Hot chocolate not your thing?  Well then head on over to my #MerlotMe post and find out how a glass of Decoy Merlot can be enjoyed with our Crazy Ingredient Challenge.  A delicious, rustic, skillet dinner and a glass of wine is perfect for this Fall weather.

Now.....right this post.....We are celebrating Fish Friday with all of my Foodie friends.  Fish Friday Foodies was started by me to assist me in adding more fish/seafood protein to our diet.  I asked a few of my friends to join me and they all stepped up to the plate.  They created the graphic that you see above and they assist me each month by taking turns hosting and choosing a theme.

This month our host with the most is Claire of Sprinkles and Sprouts who chose the theme Fish/Seafood Pasta.  I am hosting next month with a theme of is not just for Turkey.  Should you like to join our fun and friendly group just leave your blog name in the comment section below and I will send you an invitation or you can email me at

I had served a lovely Crab Ravioli in Shallot Cream Sauce as the fish course at a dinner party several months ago, so when Claire chose this topic I smiled and was pleased as punch that I would be ahead of the game.

So imagine my surprise and disappointment when I went to write this post and was unable to locate any of the photos I had taken of that amazing dish.  I know that they are in this computer somewhere but I'll be darned if I can figure out where.  I spent a couple of days looking through all my old files (there are hundreds of photo files) before I started to panic.

Ok, I said to myself, just have time to make another batch of the ravioli.  I decided I would, again, serve it as the fish course at a dinner party celebrating our eldest's birthday.  Then I promptly put it out of my mind and started concentrating on other events in which I was participating.

Last Sunday, I began preparing for the dinner.  I was very excited as all of our kids who live locally were going to be able to attend.  It is very rare for us all to be available on the same is way too busy for that.

I plastered my beef tenderloin roast with herbs and olive oil and put it aside to marinade a bit.  I started baking the apple pie and whipping up the chocolate cream pie.  I put the potatoes on to boil for the loaded mashed potato casserole. I pulled the corn chowder out of the freezer to thaw and I washed the romaine, spun it dry and put it in the refrigerator so it would be all ready for the Caesar salad.

Then I sat and relaxed, very pleased with myself. An hour before guests arrived I put out an appetizer tray, put the soup on to warm and preheated the oven.  Suddenly it occurred to me that I had never made the ravioli. Aargh...not only did I not have a fish course for the dinner but I was running out of time for this event too.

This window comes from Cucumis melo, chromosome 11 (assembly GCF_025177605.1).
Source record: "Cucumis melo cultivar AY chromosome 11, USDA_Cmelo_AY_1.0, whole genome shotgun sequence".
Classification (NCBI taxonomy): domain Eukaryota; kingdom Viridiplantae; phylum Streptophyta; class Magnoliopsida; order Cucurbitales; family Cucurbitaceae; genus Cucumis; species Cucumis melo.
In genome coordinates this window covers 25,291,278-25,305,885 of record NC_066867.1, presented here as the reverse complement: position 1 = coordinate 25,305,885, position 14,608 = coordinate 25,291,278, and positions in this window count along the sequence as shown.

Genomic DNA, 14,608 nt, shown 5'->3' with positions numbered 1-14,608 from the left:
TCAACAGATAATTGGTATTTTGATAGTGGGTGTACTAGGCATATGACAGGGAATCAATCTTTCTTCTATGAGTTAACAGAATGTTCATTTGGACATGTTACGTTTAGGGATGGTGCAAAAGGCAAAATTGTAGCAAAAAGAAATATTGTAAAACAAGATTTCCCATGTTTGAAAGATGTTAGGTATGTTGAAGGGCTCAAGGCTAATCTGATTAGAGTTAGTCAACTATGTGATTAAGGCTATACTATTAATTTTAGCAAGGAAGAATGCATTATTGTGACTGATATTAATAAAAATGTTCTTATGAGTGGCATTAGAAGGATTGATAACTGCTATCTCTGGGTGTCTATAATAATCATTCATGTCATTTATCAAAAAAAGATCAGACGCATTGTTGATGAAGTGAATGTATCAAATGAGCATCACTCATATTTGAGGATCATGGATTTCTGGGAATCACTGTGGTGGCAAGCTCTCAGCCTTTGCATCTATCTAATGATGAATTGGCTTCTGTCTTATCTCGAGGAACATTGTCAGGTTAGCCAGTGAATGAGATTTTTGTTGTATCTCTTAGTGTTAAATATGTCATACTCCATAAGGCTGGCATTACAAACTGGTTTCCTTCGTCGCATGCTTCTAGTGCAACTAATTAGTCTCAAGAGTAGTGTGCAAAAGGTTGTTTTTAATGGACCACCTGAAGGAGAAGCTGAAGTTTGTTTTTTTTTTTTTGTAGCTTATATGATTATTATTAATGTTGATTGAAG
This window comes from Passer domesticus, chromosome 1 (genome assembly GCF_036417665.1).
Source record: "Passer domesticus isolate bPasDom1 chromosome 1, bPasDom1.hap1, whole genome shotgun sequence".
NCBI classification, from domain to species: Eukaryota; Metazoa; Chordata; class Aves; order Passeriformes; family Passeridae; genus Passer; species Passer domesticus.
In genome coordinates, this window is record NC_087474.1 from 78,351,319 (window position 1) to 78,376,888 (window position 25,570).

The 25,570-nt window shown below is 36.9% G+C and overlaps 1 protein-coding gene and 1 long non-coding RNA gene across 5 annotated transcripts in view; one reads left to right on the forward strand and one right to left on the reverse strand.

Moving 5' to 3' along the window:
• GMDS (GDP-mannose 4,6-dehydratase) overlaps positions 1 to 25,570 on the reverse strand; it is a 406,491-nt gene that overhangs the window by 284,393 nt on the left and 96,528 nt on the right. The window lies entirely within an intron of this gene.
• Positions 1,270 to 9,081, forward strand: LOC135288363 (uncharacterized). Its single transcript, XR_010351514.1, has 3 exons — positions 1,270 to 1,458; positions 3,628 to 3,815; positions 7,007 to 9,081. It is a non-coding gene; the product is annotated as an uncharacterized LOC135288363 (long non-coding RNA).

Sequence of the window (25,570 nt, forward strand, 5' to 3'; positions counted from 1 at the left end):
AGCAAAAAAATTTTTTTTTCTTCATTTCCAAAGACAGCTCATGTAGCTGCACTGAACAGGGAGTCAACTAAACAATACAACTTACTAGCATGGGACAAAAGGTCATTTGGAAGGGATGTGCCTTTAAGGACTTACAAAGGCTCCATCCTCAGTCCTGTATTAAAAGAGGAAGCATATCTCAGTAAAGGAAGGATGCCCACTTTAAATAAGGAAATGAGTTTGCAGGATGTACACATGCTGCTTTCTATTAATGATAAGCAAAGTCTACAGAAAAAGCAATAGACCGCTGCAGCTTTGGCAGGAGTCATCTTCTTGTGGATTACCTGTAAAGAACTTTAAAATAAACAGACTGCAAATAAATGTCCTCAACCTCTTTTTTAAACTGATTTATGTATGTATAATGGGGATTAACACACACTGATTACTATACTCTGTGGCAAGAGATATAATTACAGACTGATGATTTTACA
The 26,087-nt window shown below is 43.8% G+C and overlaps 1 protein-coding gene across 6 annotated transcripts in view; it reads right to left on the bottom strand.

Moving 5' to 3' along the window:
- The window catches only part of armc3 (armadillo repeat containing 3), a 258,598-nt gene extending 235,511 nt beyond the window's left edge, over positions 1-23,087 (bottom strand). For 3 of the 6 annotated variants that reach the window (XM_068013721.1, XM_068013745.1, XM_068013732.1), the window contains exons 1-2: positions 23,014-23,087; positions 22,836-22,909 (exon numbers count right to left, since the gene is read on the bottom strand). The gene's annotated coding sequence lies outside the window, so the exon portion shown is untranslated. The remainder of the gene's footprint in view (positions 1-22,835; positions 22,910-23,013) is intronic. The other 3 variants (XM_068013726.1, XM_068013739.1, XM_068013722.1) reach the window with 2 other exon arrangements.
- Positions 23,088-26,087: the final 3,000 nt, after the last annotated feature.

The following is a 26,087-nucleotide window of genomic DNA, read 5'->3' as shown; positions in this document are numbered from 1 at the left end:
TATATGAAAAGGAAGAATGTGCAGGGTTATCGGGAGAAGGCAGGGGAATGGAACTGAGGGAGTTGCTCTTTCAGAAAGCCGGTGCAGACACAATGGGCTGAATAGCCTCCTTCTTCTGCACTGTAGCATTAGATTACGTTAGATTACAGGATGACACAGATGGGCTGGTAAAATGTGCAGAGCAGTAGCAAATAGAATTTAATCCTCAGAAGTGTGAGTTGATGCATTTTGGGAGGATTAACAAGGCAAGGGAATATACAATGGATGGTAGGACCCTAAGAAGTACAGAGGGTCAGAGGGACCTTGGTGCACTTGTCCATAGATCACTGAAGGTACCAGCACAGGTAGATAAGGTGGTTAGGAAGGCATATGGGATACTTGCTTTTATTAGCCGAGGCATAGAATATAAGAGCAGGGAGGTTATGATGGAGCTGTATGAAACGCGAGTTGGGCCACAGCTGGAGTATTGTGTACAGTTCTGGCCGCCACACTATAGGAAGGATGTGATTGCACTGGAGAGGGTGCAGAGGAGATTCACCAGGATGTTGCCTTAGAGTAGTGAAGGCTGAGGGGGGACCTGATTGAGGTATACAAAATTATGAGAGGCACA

I felt like I was on chopped.  I had 50 minutes left to create a pasta dish containing fish or seafood.  To the pantry, I ran.  I had canned crab that was to be used in the ravioli, I had some dried spaghetti and I had a jar of prepared creamy tomato sauce.

It doesn't get much easier than that.  I added a little extra heavy cream to the sauce to thin it out a bit and then incorporated the crabmeat but if you don't have cream on hand you can always use the cooking water from the spaghetti.  I put a large pot of  water on to heat so that it would quickly come to a boil when the time was right.  When I served the soup, I turned the water to high and brought it to a boil.  

While the soup bowls were being removed, I put the pasta on to boil.  We served the salad and when the pasta was finished it needed only be drained and tossed with the sauce  It was enjoyed by all and nobody was the wiser.

3 Ingredient Spaghetti with Crab Sauce

1 lb. dried spaghetti
2 (6 oz) cans white crab meat, drained and picked through for shells
1 qt. prepared creamy tomato pasta sauce

Boil the spaghetti according to package directions, drain, reserving 1/2 c. of the cooking liquid. 

Meanwhile heat the sauce in a large pot over med low heat, thin with the reserved cooking liquid (or cream or milk) and stir in the crab.

Add the cooked pasta to the pot and toss to coat. Print Recipe

More Pasta Recipes for Fish Friday Foodies

Kielbasa Apple and Onion Skillet #CrazyIngredientChallenge #Merlotme

Disclosure:  I received free samples of wine to participate in the #MerlotMe event taking place during the month of October.  All opinions posted on this blog are completely my own.